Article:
In many cases web applications save user entered data to files and deliver file uploads. You should always filter file names that come directly from the user, as an attacker could use a malicious file name to download or overwrite any file on the server. If you use a file name that the user entered without filtering, for example, in a send_file() method, which sends files from the server to the client, then any file can be downloaded:
send_file( params['filename'] )
Even if you use send_file( '/var/www/uploads/' + params['filename'] ), you can download any file, as every directory in Unix has a link to its parent directory, and a file name of ../../../etc/passwd downloads the system's login information.
When it comes to filtering file names, don't try to remove malicious user input, as there are very many possibilities to hide, for example, the parent directory link “../” to your filter. An attacker could use a different encoding, such as “%2e%2e%2f”, which the operating system might or might not understand. Or think of a situation where you delete all “../” and an attacker uses a string such as “….//”. So it is best to use the whitelist approach, which checks for validity of a file name with a set of accepted characters. And in case it isn't a valid file name, reject it, and don't try to filter out malicious parts.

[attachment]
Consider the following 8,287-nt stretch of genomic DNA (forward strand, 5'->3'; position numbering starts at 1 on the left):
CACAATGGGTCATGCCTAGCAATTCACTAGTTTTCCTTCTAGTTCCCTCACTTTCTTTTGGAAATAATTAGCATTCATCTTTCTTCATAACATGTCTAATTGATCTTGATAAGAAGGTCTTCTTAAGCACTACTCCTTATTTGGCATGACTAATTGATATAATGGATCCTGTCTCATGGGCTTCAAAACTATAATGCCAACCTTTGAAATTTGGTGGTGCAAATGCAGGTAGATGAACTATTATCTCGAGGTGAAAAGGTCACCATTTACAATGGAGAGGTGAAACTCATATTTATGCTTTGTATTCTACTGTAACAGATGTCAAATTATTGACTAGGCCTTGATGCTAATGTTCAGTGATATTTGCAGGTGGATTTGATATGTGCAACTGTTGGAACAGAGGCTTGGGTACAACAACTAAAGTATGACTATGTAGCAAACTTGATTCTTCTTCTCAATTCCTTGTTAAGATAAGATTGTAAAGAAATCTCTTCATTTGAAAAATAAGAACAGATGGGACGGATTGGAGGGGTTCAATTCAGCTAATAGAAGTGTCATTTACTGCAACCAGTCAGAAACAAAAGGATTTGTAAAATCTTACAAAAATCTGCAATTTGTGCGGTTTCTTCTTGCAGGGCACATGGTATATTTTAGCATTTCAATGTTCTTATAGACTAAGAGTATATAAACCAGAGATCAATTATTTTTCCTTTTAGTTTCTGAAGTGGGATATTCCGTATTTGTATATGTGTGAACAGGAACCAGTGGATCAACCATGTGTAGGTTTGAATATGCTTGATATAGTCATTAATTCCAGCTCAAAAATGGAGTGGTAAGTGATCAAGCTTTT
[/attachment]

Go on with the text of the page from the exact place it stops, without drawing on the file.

A second step is to validate that the file name is in the expected directory. Example in a controller storing the files with attachment_fu:
basename = File.expand_path(File.join(File.dirname(__FILE__), '../../files'))
filename = File.expand_path(File.join(basename, @file.public_filename))
raise if basename =!
send_file filename, :disposition => 'inline'
Another approach is to store the file names in the database and name the files on the disk after the ids in the database. This is also a good approach to avoid possible code in an uploaded file to be executed. Think of a situation where an attacker uploads a file “file.fcgi” with code in it, which will then be executed when someone downloads the file. Of course, this does only happen if you store the uploaded files in a subdirectory of Apache's DocumentRoot directory (Rails “public” directory normally).
On the other hand, when you allow users to name the file on disk, an attacker could overwrite important files or add new ones. That's why web server processes should be run as non-root user, so an attacker cannot overwrite any file. FastCGI, for example, as set up in the Apache chapter, runs as the “apache” user, which shouldn't have write permissions on files and directories. Only an upload directory (and some Rails directories as described in the Apache chapter) should be writable to that user.